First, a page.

Joe Bonamassa Tour Employs DiGiCo Quantum5 Consoles at FOH, Monitors
Two-time Grammy nominee and 24-time Billboard chart-topper Joe Bonamassa is touring this year in support of his 2021 LP, Time Clocks. Hailed by Guitar World magazine as “the world’s biggest blues guitarist,” the blues-rock legend’s 23-date U.S. spring tour leg kicked off Feb. 15 in Orlando, Florida, and concluded in Washington, D.C., on March 26. Out on the road with him were a new pair of DiGiCo Quantum5 mixing consoles manned by front-of-house engineer Mike Lavielle and monitor engineer John Kaylor. Also on the trek wre a DiGiCo SD-Rack, with 32-bit microphone inputs feeding both consoles, and a SD-Nano Rack used for ancillary duties at front of house, all on an Optocore loop.
The two desks also recently accompanied Bonamassa and crew aboard the Norwegian Pearl for his sold-out Keeping the Blues Alive at Sea VII cruise from Feb. 21 to 25. All of these early-2022 shows mark the inaugural deployment of the new desks by the tour’s systems provider, Special Event Services (SES) of Mocksville, North Carolina, which very recently added the Quantum5 pair to its rental inventory.
Bonamassa and his band are using a combination of wedges and IEMs for monitoring, and Kaylor, who has worked with Bonamassa for seven years in dual roles as monitor mixer and production manager, says the Quantum5 offers him a broad sonic palette to create the exact environments each musician wants to hear onstage. “The console’s Nodal Processing gives me the ability to EQ things differently for different people on the stage,” he says. “There are lot of both wedges and IEMs, so having that ability is big plus, to be able to create very distinct environments with each musician based on exactly what each one wants to hear. I’m getting that from the Quantum5’s Spice Rack and Mustard Processing.”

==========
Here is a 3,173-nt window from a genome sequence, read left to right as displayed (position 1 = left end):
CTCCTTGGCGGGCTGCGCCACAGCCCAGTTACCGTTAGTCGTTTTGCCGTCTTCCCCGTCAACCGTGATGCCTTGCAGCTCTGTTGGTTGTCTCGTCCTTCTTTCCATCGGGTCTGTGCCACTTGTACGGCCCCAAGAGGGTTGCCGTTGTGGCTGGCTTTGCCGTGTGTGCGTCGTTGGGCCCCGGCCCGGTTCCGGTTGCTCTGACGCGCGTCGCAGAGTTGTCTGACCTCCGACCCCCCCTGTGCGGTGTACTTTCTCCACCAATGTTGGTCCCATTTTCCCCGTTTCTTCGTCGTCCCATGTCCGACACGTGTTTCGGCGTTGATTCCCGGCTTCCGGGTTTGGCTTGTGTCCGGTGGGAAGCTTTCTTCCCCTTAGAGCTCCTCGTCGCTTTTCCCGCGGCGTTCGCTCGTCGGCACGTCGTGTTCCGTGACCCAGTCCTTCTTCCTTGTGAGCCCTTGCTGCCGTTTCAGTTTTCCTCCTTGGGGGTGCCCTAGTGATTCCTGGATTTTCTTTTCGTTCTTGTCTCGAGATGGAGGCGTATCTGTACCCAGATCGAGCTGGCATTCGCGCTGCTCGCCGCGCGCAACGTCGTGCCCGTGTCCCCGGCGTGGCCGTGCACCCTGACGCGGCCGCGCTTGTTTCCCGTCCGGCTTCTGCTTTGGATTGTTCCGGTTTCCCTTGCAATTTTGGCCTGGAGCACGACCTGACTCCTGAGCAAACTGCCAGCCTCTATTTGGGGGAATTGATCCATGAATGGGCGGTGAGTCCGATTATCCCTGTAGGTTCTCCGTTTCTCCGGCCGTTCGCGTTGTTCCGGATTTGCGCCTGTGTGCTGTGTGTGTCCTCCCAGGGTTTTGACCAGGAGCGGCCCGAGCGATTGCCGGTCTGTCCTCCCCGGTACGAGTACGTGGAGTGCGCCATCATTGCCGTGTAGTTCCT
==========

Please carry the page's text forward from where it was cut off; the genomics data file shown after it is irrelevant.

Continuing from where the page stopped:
Lavielle, who has been mixing Bonamassa’s house sound since 2019, says he’s also made extensive use of the Spice Rack on the console’s buss outputs, including the keyboard and vocal groups. “It makes a noticeable difference — it makes it all ‘pop’ nicely,” he shares. “There are a number of different compressors, and I find they offer me a lot more control, especially in the low-frequency ranges. I use it on both bass inputs and on the Leslie left and right inputs. It works so well for me.”
But while both Lavielle and Kaylor are pleased with the Quantum5’s technical specs and performance, when it comes to the blues, their sensibilities are in line with Bonamassa’s: at the end of the day, it’s all about feel. “It’s such a solid platform,” says Lavielle. “When you turn it on, you know it’s going to work, and you know where everything is.”
“And I love its sonic invisibility,” Kaylor adds. “It doesn’t color the sound. What the artist onstage is giving you is what the audience is getting—totally transparent. And when you have music this great onstage, that’s what you want your console to give you.”